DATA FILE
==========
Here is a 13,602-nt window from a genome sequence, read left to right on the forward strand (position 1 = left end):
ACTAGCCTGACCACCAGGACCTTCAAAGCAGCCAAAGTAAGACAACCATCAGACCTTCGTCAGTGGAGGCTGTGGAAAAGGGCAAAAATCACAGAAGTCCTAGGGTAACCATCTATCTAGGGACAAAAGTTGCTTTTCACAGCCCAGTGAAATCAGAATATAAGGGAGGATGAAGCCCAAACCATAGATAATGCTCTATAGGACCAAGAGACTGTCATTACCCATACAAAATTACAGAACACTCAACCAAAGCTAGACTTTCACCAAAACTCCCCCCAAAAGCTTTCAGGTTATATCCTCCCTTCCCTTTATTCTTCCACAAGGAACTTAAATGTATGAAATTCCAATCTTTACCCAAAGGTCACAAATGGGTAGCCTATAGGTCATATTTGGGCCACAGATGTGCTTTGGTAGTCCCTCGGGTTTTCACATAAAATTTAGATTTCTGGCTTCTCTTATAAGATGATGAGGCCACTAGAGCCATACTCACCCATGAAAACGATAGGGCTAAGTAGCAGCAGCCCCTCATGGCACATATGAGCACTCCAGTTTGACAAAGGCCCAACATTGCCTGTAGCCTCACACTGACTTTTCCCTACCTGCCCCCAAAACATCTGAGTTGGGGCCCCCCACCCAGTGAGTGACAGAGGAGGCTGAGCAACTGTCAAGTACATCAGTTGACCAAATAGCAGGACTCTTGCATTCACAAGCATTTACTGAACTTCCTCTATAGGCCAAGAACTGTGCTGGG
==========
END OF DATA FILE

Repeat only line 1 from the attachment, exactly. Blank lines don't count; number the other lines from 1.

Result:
Here is a 13,602-nt window from a genome sequence, read left to right on the forward strand (position 1 = left end):